The amendment would also reduce the benefit to the assembly gained by allowing staff to develop their skills by experiencing both policy development and the different challenges of supporting members and committees. There are many benefits a poacher may bring when he becomes a gamekeeper, and vice versa. The position is, I believe, different from the Scottish parliament, for the reasons given by the noble Lord, Lord Crickhowell. That is a much more powerful body in terms of being able to produce primary legislation and one where other requirements are needed.

We believe this is the most sensible arrangement. We believe that these are arrangements whereby the independence required from the office of the presiding officer to support the members of the assembly will be preserved. We believe this is the best way to provide

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the effective implementation of the assembly. I hope I have said enough to persuade the noble Lord to withdraw their amendments.

Lord Crickhowell: My Lords, Government Ministers, whenever they have a weak case, repeat several times the phrase "we believe". The trouble is that I do not believe and I do not believe that the case was made out. We heard from the noble Lord the Minister that there was a compelling need for flexibility. I agree. Therefore I do not see why we should fix at the outset the unalterable fact that all the servants of the assembly are to be members of the Home Civil Service. He told the House that it was a fundamental principle that there should be one body corporate, but he spent quite a lot of his speech acknowledging that there were to be two different components which would need different staff, who would have to be separated.

Again and again we have been told that we should not pass amendments to this Bill which impose a rigidity of structure and make it impossible for the assembly to set up sensible arrangements when it has considered the matter. Yet, to use the Minister's words, we believe that they are in this case imposing just that kind of rigidity. No one has a greater admiration for the services provided by the civil servants in the Welsh Office than I. They have served me astonishingly well and they bore with me with great patience for some eight years. But I do not believe that they have every quality or every skill. Indeed, I believe that qualifications may be required which are not found within the Home Civil Service.

Again, at this time of night, it is clear that we cannot divide on the matter. Nevertheless, it is extremely unsatisfactory that, having admitted in both Houses of Parliament that special arrangements will be needed, we get no clarification at all from the Government about how these things will be handled. Moreover, we have stuck into the Bill the shackles which will tie the hand of the assembly in the future and make it impossible for it to decide what is necessary. I may well return to the matter on Third Reading. In the meantime, I beg leave to withdraw the amendment.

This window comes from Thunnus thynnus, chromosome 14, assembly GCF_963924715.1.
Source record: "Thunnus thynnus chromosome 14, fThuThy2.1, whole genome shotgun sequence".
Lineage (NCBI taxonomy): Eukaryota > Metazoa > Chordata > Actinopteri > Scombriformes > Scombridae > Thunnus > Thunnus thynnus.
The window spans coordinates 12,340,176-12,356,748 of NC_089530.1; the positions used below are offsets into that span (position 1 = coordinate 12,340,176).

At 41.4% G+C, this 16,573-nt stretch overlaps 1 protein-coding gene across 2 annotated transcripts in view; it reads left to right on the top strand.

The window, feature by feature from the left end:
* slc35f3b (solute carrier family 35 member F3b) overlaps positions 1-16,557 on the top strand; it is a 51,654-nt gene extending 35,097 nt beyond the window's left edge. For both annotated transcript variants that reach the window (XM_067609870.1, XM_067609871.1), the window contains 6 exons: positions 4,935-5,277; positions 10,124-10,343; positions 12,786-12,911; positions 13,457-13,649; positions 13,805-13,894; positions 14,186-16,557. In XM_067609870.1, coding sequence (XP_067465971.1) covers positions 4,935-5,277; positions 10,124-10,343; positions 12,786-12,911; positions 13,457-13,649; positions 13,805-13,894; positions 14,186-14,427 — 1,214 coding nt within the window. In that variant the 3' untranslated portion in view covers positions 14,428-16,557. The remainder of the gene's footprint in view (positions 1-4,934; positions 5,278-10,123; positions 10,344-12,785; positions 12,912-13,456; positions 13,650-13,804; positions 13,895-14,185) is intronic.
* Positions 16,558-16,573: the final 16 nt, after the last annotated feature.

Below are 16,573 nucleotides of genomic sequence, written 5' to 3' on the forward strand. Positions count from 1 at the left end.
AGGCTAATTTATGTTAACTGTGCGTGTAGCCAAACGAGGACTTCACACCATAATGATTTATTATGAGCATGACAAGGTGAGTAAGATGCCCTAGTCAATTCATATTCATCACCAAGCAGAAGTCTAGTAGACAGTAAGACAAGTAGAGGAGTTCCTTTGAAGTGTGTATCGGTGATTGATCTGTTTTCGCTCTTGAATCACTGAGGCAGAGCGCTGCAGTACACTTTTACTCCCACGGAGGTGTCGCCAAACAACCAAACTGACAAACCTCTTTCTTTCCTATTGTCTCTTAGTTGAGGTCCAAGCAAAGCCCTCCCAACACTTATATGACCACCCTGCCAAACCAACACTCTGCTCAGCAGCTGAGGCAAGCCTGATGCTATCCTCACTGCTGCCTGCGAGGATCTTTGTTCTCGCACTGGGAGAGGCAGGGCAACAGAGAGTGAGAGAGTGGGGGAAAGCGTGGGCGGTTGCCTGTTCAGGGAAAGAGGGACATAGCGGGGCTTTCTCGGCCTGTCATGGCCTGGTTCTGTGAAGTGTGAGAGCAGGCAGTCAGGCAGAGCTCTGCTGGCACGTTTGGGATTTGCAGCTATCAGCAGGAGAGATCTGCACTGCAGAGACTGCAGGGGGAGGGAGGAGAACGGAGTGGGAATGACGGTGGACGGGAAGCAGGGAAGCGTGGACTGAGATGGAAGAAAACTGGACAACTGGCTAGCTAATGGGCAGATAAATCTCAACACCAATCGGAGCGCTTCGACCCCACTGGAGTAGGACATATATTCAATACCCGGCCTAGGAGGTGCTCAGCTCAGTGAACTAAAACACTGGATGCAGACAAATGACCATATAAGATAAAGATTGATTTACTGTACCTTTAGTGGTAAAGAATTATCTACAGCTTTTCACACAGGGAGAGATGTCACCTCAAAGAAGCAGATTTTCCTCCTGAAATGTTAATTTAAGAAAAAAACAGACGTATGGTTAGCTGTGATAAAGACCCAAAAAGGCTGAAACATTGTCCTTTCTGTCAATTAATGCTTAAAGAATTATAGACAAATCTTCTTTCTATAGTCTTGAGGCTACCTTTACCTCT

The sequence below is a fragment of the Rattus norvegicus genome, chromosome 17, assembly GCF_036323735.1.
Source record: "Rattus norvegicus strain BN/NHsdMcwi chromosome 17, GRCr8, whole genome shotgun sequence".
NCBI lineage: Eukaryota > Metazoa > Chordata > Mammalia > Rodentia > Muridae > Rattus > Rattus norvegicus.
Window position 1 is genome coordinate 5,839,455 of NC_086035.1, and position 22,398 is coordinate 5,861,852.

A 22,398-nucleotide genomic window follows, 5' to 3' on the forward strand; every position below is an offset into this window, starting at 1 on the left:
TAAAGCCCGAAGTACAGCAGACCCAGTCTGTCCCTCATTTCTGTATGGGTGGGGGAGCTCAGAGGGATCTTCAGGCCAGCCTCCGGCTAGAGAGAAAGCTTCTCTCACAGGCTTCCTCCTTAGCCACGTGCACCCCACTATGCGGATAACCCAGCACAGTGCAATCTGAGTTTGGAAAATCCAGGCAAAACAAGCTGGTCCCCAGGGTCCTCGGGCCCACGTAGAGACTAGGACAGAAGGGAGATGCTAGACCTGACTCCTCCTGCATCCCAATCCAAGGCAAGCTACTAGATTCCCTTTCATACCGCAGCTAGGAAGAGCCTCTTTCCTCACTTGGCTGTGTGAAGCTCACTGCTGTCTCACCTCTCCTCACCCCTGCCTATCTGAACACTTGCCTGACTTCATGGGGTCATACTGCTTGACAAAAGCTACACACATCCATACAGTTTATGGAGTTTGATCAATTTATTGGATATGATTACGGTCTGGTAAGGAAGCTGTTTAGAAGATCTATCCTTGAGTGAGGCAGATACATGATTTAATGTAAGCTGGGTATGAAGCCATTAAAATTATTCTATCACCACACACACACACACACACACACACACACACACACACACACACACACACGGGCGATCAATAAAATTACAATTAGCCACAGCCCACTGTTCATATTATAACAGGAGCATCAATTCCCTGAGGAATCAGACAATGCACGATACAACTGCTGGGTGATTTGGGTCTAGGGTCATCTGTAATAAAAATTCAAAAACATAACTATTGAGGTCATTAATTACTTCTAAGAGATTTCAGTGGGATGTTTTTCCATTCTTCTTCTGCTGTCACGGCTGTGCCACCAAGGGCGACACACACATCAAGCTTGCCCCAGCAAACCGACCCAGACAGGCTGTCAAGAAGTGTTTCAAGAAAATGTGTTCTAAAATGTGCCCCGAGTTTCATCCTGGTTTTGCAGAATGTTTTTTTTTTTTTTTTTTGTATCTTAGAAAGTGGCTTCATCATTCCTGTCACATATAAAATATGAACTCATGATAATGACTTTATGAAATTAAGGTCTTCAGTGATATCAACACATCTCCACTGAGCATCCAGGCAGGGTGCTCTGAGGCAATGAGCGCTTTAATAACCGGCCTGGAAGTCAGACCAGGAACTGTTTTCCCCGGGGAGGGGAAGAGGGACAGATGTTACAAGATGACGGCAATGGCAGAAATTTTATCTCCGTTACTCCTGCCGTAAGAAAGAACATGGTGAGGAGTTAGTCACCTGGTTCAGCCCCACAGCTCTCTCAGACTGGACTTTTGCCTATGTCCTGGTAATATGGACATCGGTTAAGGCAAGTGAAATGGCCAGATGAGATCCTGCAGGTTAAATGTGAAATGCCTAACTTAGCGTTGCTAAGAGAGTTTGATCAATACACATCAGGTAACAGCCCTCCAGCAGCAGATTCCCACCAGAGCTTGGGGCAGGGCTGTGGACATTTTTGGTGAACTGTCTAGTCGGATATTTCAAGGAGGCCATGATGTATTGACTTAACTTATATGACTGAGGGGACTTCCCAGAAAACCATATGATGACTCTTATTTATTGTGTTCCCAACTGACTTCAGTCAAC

Amendment, by leave, withdrawn.

[Amendments Nos. 55 and 56 not moved.]

11.15 p.m.

Clause 41 [Agency arrangements and provision of services]:

Lord Roberts of Conwy moved Amendment No. 57:

Page 23, line 9, after ("any") insert ("private contractor,").

The noble Lord said: My Lords, it seems rather odd that Clause 41 should allow arrangements to be made,

    "between the Assembly and any relevant authority",
for the performance of functions and the provision of services but that the private sector should be excluded. We know full well that the sector is a considerable performer and provider in that field. This is a probing

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amendment. Is there is reason why this sector is excluded, or is it simply that private companies are not, strictly speaking, "authorities"? I beg to move.

Lord Falconer of Thoroton: My Lords, Clause 4l deals with two issues. It allows the assembly to arrange with other public bodies for them to exercise functions on its behalf or to undertake functions on behalf of other public bodies; and it makes provision for professional and technical services one to the other.

As I understand it, the amendment seeks to probe whether the assembly will be able to seek private sector involvement for the discharge of its functions. Perhaps I may say at the outset that there is nothing in the Bill which would preclude the assembly from considering whether to contract from the widest range of sources for the provision of services and supplies in relation to its functions.

While private sector firms can do anything within their competence, public bodies are constrained in the provision of services to what is authorised by legislation. Thus, with the establishment of the assembly, powers need to be provided to enable public bodies and the assembly to provide services to one another. That is the purpose of Clause 41. As private contractors already have the ability to contract with the assembly without the need for legislation, I suggest to the noble Lord that his amendment is inappropriate. I therefore invite him to withdraw it.